Malan was a South African who had received an early training as a Sea Cadet at the South African Merchant Navy Academy before the War. He was to join the Union Castle Line. However, as war loomed, he joined the RAF and came to England where he got his flying training.
By December 1936, he had got his Wings and joined 74 Squadron, which was the only squadron he was to serve on. He made it famous.
Apart from his extremely strong character, which gave him great leadership potential, he was a first class shot, considered the best in the whole of Fighter Command. He was also a very determined pilot. He duly became Commanding Officer of 74 Squadron which he led with confidence and élan.
He was to set out 10 golden rules to be followed by the RAF fighter pilot.
Malan’s first taste of action was over Dunkirk, during which, in combat, he succeeded in shooting down no less than 3 enemy aircraft and sharing in the destruction of 6 more. He was subsequently awarded the DFC. This was followed by continuous action as the Battle of Britain developed. After several moves, including periods at Hornchurch and Wittering, 74 Squadron ended up at Biggin Hill where, under Malan’s leadership, it went from strength to strength. He ended his flying career in Britain with 32 victories, together with a number of instances where he had contributed to a kill.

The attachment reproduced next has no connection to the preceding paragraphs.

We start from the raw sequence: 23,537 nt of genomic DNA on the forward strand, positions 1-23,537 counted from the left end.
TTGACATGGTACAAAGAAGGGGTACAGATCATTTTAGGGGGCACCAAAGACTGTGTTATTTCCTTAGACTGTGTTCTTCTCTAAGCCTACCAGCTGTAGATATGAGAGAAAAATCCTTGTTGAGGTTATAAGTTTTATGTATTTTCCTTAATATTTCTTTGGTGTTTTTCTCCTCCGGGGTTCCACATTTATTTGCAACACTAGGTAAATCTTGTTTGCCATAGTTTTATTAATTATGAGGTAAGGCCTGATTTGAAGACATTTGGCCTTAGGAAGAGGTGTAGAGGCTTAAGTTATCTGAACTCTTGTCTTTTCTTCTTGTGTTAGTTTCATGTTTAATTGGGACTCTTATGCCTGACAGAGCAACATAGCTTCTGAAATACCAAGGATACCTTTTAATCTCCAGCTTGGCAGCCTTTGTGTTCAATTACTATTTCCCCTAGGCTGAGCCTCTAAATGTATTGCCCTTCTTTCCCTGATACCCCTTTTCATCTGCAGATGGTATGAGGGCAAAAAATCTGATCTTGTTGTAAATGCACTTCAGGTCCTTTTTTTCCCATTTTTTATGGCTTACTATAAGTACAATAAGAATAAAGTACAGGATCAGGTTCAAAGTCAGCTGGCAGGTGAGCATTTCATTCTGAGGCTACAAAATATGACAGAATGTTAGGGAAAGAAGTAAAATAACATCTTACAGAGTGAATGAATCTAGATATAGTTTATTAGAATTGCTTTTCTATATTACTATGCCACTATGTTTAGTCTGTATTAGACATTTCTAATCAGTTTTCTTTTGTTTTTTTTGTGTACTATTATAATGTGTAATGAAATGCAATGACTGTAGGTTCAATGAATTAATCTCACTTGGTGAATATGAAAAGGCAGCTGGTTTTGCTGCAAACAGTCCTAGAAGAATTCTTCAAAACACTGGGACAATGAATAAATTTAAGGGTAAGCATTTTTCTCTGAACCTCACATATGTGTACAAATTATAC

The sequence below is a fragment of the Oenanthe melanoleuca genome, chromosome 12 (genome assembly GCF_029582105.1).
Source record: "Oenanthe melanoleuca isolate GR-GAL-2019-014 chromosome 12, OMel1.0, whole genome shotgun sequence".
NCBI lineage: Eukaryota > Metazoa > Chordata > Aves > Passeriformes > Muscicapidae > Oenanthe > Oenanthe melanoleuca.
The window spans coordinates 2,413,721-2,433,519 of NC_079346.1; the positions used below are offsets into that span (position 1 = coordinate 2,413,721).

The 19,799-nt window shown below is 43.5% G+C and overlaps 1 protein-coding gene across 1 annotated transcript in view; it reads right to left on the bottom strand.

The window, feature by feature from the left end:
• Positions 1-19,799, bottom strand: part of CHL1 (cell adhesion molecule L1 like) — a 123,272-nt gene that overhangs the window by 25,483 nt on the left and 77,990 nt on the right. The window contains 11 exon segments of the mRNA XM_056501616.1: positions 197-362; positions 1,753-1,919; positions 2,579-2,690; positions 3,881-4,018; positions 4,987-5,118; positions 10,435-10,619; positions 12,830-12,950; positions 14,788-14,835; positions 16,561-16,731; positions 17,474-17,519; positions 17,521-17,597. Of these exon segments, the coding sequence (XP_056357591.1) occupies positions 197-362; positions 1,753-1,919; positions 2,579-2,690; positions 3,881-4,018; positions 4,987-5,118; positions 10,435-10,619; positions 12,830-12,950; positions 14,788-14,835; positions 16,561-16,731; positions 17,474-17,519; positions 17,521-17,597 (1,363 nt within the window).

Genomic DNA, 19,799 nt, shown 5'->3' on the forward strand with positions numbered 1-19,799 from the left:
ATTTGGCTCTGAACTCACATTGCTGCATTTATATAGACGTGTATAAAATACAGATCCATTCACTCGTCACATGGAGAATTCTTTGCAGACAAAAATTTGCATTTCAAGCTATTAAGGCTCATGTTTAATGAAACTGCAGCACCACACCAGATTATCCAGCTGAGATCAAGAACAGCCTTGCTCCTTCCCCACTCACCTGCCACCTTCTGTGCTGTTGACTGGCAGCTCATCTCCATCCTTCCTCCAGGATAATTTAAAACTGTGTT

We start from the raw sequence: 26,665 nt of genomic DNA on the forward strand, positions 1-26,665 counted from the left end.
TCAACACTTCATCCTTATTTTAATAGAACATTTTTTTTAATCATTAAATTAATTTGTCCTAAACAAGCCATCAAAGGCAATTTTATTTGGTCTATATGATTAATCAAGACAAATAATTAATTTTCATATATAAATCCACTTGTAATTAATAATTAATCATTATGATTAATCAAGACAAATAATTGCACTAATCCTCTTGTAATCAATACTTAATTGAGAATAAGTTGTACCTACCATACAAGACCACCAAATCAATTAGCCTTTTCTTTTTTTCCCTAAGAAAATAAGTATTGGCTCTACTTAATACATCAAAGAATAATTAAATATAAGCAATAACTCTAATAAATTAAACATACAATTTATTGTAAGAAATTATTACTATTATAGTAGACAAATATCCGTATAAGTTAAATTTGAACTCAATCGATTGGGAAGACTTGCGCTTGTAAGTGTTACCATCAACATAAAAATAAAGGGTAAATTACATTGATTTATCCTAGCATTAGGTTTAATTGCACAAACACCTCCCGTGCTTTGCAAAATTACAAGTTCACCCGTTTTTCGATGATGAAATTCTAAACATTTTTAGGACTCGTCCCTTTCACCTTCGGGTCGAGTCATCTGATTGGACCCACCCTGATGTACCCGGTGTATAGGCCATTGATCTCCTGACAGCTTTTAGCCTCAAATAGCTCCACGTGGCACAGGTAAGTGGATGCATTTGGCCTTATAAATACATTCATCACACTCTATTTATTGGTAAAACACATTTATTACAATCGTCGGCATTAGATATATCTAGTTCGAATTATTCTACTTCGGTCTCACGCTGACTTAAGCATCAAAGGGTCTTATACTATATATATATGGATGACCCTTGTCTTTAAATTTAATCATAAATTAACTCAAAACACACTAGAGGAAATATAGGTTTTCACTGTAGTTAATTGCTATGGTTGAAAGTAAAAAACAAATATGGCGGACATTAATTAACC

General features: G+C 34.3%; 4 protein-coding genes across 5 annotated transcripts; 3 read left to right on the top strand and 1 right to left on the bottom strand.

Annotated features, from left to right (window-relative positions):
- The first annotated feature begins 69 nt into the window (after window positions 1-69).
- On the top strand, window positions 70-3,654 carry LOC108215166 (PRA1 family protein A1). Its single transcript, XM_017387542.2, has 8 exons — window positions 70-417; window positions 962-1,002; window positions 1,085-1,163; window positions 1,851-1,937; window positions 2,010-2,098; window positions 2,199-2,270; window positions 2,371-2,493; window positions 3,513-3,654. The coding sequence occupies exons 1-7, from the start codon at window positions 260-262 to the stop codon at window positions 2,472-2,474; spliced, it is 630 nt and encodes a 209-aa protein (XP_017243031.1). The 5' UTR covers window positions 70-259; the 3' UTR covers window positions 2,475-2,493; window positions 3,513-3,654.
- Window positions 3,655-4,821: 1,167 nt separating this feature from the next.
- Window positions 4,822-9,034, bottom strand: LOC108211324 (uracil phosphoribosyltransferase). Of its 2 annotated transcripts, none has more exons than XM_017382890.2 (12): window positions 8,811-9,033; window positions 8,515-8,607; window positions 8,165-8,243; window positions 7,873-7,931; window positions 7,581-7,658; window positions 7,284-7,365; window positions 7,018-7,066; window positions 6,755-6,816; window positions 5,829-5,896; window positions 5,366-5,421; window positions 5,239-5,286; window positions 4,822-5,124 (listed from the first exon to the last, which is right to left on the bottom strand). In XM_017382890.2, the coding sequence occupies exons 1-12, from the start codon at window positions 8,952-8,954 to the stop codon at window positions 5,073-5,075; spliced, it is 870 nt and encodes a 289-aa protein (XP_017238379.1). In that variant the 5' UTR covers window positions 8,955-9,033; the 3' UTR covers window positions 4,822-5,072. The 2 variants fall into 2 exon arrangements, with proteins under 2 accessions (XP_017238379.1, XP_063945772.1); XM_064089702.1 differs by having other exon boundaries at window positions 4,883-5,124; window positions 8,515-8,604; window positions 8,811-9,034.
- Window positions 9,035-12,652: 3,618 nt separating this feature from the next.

He was a not untypical South African, with all the strength and conviction of the young men of the Dominion. After the Battle he had an extremely successful flying career. He ended the war as a Group Captain.
After the War, he became a leading light amongst those ex-servicemen in South Africa who fought against Apartheid. He was not always the easiest character to get on with. He had a very high standard when flying and expected his fellow pilots to achieve the same.